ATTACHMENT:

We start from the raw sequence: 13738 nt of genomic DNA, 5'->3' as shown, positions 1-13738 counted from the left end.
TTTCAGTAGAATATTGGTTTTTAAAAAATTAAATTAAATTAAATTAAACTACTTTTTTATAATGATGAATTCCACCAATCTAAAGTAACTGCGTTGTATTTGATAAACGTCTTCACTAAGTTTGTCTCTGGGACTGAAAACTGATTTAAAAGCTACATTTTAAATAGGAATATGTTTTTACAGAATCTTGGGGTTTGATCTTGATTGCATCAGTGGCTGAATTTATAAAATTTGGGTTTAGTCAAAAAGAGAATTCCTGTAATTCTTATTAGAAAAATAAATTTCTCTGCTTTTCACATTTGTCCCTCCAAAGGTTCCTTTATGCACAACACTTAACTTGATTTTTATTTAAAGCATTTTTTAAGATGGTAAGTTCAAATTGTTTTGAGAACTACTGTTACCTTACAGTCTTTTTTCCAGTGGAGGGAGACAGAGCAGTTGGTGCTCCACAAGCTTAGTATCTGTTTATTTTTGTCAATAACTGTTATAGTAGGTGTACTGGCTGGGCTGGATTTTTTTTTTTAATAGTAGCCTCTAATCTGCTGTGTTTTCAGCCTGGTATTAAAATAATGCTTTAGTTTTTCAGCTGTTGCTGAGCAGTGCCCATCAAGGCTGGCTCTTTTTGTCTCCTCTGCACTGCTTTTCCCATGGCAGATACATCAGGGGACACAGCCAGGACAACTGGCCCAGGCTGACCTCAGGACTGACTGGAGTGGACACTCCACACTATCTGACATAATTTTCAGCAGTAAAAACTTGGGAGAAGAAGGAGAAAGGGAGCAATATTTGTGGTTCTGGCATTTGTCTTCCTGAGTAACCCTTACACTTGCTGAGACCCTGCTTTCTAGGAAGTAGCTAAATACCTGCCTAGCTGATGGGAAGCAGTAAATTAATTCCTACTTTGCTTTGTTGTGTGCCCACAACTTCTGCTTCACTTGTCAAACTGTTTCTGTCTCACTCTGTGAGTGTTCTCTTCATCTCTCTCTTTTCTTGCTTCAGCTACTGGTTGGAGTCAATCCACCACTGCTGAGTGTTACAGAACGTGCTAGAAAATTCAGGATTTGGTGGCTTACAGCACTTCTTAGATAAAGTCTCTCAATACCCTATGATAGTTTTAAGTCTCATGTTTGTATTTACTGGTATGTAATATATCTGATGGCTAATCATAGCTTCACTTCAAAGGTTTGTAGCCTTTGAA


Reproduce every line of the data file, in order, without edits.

We start from the raw sequence: 13738 nt of genomic DNA, 5'->3' as shown, positions 1-13738 counted from the left end.
TTTCAGTAGAATATTGGTTTTTAAAAAATTAAATTAAATTAAATTAAACTACTTTTTTATAATGATGAATTCCACCAATCTAAAGTAACTGCGTTGTATTTGATAAACGTCTTCACTAAGTTTGTCTCTGGGACTGAAAACTGATTTAAAAGCTACATTTTAAATAGGAATATGTTTTTACAGAATCTTGGGGTTTGATCTTGATTGCATCAGTGGCTGAATTTATAAAATTTGGGTTTAGTCAAAAAGAGAATTCCTGTAATTCTTATTAGAAAAATAAATTTCTCTGCTTTTCACATTTGTCCCTCCAAAGGTTCCTTTATGCACAACACTTAACTTGATTTTTATTTAAAGCATTTTTTAAGATGGTAAGTTCAAATTGTTTTGAGAACTACTGTTACCTTACAGTCTTTTTTCCAGTGGAGGGAGACAGAGCAGTTGGTGCTCCACAAGCTTAGTATCTGTTTATTTTTGTCAATAACTGTTATAGTAGGTGTACTGGCTGGGCTGGATTTTTTTTTTTAATAGTAGCCTCTAATCTGCTGTGTTTTCAGCCTGGTATTAAAATAATGCTTTAGTTTTTCAGCTGTTGCTGAGCAGTGCCCATCAAGGCTGGCTCTTTTTGTCTCCTCTGCACTGCTTTTCCCATGGCAGATACATCAGGGGACACAGCCAGGACAACTGGCCCAGGCTGACCTCAGGACTGACTGGAGTGGACACTCCACACTATCTGACATAATTTTCAGCAGTAAAAACTTGGGAGAAGAAGGAGAAAGGGAGCAATATTTGTGGTTCTGGCATTTGTCTTCCTGAGTAACCCTTACACTTGCTGAGACCCTGCTTTCTAGGAAGTAGCTAAATACCTGCCTAGCTGATGGGAAGCAGTAAATTAATTCCTACTTTGCTTTGTTGTGTGCCCACAACTTCTGCTTCACTTGTCAAACTGTTTCTGTCTCACTCTGTGAGTGTTCTCTTCATCTCTCTCTTTTCTTGCTTCAGCTACTGGTTGGAGTCAATCCACCACTGCTGAGTGTTACAGAACGTGCTAGAAAATTCAGGATTTGGTGGCTTACAGCACTTCTTAGATAAAGTCTCTCAATACCCTATGATAGTTTTAAGTCTCATGTTTGTATTTACTGGTATGTAATATATCTGATGGCTAATCATAGCTTCACTTCAAAGGTTTGTAGCCTTTGAA